Robbie Andrew

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Investigating the direct and indirect environmental pressures of New Zealand's food and fibre industries


The production and processing of primary products has been the foundation of the New Zealand economy for 150 years. However, the economic benefit gained from the food and fibre industries has come with associated environmental costs. While the producer-centric approach is the prevalent way of viewing environmental pressures from production, consumption decisions also have an influence on environmental outcomes.

From a production perspective, the food and fibre industries analysed herein together appropriated approximately 30% of New Zealand's energy, 88% of economically available land, and 46% of the nation's total potential. When environmental pressures are assigned by consumption categories, households in New Zealand appropriated 24% of land used in domestic production, 52% of energy, and 43% of GWP. Exports appropriated 67% of land use, 35% of energy, and 52% of GWP. The remainders were appropriated by Other Final Demand.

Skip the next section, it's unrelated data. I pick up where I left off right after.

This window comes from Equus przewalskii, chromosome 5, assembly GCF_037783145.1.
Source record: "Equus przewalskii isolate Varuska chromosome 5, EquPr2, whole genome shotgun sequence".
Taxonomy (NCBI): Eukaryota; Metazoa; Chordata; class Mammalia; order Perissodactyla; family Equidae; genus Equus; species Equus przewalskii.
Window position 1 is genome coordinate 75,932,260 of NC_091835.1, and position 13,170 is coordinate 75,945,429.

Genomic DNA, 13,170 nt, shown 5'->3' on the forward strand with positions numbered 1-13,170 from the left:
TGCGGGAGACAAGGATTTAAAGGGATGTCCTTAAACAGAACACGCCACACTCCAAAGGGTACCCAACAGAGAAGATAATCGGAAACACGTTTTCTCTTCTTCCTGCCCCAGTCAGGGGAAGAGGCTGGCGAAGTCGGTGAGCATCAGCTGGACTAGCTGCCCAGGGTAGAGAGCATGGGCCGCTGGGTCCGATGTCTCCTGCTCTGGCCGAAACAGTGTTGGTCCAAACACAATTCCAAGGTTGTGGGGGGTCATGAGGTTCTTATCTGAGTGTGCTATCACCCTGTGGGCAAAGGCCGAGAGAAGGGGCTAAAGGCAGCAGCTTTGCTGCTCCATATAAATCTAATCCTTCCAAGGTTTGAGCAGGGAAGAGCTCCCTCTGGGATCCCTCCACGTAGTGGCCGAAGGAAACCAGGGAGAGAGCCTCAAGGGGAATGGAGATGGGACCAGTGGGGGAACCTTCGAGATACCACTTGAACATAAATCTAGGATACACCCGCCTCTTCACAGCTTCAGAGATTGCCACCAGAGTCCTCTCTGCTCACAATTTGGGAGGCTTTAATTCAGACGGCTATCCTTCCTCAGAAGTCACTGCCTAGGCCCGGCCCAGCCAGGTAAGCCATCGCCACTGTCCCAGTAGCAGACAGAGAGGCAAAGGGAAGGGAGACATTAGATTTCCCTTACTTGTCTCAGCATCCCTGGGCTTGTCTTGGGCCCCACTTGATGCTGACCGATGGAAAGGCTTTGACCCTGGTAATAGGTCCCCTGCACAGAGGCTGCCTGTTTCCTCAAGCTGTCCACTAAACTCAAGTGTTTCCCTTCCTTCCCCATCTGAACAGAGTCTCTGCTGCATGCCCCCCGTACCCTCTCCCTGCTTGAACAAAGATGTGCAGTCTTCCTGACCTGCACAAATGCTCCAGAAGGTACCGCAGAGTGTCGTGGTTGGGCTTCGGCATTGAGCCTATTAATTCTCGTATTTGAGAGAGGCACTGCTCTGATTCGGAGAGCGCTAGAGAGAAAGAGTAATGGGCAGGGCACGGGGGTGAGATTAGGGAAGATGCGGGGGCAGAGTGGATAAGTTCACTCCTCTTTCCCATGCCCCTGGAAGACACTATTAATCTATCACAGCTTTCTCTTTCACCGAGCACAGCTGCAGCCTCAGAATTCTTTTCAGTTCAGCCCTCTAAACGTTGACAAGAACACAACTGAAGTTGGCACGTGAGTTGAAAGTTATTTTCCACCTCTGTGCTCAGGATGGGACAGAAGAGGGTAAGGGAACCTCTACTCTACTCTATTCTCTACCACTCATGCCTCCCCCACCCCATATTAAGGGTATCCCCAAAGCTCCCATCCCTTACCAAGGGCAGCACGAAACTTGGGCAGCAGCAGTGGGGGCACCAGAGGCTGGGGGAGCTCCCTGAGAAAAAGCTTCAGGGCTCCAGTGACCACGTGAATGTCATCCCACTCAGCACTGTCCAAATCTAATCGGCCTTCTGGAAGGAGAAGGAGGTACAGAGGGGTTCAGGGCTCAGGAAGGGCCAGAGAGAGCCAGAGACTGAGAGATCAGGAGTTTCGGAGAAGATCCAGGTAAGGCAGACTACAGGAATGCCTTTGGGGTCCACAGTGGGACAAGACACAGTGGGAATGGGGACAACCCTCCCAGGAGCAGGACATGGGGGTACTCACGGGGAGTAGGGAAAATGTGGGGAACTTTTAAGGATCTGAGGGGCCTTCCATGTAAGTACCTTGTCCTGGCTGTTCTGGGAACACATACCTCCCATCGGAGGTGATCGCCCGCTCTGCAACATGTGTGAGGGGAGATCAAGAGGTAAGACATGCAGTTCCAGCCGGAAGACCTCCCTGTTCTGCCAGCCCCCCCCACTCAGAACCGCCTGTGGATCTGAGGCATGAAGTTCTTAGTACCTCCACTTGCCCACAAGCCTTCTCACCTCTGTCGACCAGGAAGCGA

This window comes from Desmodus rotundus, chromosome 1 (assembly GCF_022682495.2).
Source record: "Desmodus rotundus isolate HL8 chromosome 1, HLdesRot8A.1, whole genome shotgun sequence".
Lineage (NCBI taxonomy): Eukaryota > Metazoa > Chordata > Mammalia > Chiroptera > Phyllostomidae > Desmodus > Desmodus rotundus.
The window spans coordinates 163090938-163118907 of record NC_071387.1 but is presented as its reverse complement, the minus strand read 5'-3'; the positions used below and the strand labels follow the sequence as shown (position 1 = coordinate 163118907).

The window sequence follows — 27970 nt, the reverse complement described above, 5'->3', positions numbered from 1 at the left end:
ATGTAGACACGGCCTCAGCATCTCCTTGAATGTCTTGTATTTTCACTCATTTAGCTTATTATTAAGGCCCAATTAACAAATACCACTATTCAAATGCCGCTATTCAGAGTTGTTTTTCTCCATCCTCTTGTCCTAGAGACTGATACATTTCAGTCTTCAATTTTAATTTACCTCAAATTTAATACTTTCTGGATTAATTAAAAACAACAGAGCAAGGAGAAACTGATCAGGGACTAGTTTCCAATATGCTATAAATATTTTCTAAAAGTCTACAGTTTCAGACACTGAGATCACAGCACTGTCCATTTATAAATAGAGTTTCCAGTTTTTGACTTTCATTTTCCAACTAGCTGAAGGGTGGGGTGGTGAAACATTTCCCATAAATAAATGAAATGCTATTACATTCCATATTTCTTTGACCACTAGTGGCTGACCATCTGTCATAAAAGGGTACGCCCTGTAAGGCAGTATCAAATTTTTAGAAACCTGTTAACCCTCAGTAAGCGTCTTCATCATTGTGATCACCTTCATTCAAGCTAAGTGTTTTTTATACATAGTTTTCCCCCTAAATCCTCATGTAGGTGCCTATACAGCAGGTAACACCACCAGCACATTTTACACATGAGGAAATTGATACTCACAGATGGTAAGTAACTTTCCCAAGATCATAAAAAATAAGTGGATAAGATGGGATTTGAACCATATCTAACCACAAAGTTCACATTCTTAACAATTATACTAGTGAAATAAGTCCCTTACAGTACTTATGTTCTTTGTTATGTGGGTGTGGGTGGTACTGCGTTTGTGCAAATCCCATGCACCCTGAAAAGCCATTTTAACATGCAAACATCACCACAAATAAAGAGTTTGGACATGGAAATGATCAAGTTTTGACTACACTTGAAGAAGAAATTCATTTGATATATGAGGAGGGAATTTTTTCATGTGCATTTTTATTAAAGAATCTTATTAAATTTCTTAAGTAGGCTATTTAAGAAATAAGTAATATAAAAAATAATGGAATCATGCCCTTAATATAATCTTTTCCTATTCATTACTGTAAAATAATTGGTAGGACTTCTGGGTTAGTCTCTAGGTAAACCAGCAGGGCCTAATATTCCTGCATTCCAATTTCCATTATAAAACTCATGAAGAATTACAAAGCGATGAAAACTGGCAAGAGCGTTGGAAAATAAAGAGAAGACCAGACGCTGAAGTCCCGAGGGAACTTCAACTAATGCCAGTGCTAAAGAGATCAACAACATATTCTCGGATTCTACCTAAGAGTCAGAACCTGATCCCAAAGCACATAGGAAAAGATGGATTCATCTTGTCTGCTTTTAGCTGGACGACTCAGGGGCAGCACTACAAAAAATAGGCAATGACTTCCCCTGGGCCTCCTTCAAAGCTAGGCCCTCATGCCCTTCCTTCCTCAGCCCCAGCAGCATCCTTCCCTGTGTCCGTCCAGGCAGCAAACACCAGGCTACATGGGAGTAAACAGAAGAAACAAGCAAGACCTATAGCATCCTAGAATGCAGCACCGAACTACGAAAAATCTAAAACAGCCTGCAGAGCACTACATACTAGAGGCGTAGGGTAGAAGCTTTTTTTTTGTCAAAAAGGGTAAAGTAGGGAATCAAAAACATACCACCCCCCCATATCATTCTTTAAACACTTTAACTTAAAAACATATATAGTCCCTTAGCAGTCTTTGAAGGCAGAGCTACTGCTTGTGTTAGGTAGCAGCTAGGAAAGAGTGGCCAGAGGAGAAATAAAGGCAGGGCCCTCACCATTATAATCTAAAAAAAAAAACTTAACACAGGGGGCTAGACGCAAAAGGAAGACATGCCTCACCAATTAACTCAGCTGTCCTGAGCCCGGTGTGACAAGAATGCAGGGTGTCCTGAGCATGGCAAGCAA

A synthesis of carbon in international trade

In this comprehensive and up-to-date overview of the analysis of carbon embodied in international trade, Glen Peters and colleagues bring together treatments of some of the key issues, and introduce important new analyses. Learn more »

Approximating MRIO

Because of the cost and perceived difficulty of using full multi-regional input–output (MRIO) models to calculate emissions embodied in international trade, many researchers use simpler approaches, making key assumptions and approximations. In this study, Robbie Andrew and colleagues investigate the effects of these approximations and provide advice on their use. Learn more »

Sharing responsibility

The two prevalent approaches to allocating responsibility for greenhouse gas emissions – production and consumption perspectives – push responsibility to either end of the supply chain. In this study, Robbie Andrew and Vicky Forgie present the first national-level application of the shared responsibility perspective. Learn more »

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